Restorative Rest

Time for a rest?

It seems natural in temperate climates to feel autumn as a time to get things done in preparation for the less active time, winter. The activity level, for me, includes a major holiday season occurring at the same time that school is starting again and autumn begins. Now that the holiday season is over, I am planning the last few outdoor house repairs, thinking about Halloween costumes, and trying to remember what a healthy slowing down actually feels like.

Last year, in December, I read Wintering: The Power of Rest and Retreat in Difficult Times by Katherine May. Now, nine months later, I realize that next to nothing about this concept stuck with me. I struggle with the association of retreat and self-care as somehow shirking my duties to the world. This is my review of the book, from last December:

I recommend this as winter reading. Winter is a metaphor for times when we are less “productive” and more introspective. In the author’s case, winter came as a retreat from her over-scheduled life. Her health brought her to dropping her academic job, then looking at what her life is about, when she has space to look at it.

Not every chapter spoke to me, but each one spoke in a well-observed and refreshing tone. I found this book uneven. Some of the chapters were memoir from years past, some were about the author’s life while writing the book, some were journalism — with the author dipping her toe into some aspect of rest and retreat and how people react to winter. [Goodreads]

My review shows my remaining resistance to what Katherine May was trying to describe. My review was about her life and her process of writing a book about a restorative reset and how I responded to it. The distance is clear, when I reread my words above, now.

Coming back to the idea of rest this winter

I am grateful to Neema Avishia for her review of the same book. She published it this week on WBUR’s Cognoscenti. In contrast, Neema Avishia saw the book in the context of her own life and her process of finding restorative rest.  She created some space for restorative rest and she listened to what she was telling herself. She looked at her upbringing, and saw that rest was not part of her life plan.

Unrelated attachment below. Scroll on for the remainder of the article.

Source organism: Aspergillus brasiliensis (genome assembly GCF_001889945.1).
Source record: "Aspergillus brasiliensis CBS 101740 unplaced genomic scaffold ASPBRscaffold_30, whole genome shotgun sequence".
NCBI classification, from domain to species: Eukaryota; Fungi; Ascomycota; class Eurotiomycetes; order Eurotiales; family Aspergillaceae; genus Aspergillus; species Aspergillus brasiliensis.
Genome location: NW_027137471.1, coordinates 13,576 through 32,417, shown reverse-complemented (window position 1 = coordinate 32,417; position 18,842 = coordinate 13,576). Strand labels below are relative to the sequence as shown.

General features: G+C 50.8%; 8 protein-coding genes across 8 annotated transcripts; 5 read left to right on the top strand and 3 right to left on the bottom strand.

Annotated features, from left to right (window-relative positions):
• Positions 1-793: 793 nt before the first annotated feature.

She writes:

Through observation, I came to see rest as a privilege. It is not a concept I was raised with. Rest is not a state of being that I understood for a very long time. And so, for nearly two decades, I fashioned my life and my career after my parents — I worked. Incessantly. [source]

Ms Avishia grew up in a background that had the same ethic as my family of origin. Her experiences were different, culturally and geographically, but they are the experiences of lower-middle-class and working-poor people throughout America, throughout the generations. The American Dream proposes that if you work hard, you will succeed. So, if you are not succeeding, work harder, work longer. If you don’t work hard and long, you will no longer succeed if you are succeeding now.

Katherine May’s book hit a chord for people who have been working harder and longer for too long. Like Katherine May and Neema Avishia, there is a point where one can no longer go on. Achievement, in the face of hard work, is no longer enough. I hear her, and I relate to her story. Ms Avishia writes:

Instead of independent obstacles or disparate challenges, work now felt like a daily series of attempts to ram myself into a giant brick wall of inequity and ill logic — a wall that showed no signs of crumbling. And from somewhere within my body, this deep need to turn inwards came to the surface, demanded to be seen, couldn’t be silenced or deterred.

Everyone has that feeling of hitting a brick wall. It is burnout. Rather than it being a call to work harder, sometimes it is a call to rest. If you are feeling the oncoming autumn and winter and feel a need for restorative rest, I hope you can find it.

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